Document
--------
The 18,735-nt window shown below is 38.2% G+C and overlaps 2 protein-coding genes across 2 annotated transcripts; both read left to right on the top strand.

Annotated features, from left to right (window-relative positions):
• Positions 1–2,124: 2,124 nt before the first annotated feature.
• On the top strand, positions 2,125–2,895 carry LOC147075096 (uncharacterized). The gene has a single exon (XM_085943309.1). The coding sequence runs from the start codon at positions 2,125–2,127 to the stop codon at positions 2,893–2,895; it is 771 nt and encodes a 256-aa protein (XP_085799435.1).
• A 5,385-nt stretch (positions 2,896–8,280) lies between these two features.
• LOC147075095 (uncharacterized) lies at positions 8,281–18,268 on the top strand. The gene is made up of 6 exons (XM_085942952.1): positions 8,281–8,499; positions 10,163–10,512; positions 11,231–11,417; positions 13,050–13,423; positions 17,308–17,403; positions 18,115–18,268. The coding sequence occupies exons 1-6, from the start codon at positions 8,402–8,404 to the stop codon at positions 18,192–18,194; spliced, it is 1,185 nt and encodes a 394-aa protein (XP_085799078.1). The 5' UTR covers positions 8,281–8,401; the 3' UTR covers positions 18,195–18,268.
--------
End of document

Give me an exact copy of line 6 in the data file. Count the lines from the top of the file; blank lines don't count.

• LOC147075095 (uncharacterized) lies at positions 8,281–18,268 on the top strand. The gene is made up of 6 exons (XM_085942952.1): positions 8,281–8,499; positions 10,163–10,512; positions 11,231–11,417; positions 13,050–13,423; positions 17,308–17,403; positions 18,115–18,268. The coding sequence occupies exons 1-6, from the start codon at positions 8,402–8,404 to the stop codon at positions 18,192–18,194; spliced, it is 1,185 nt and encodes a 394-aa protein (XP_085799078.1). The 5' UTR covers positions 8,281–8,401; the 3' UTR covers positions 18,195–18,268.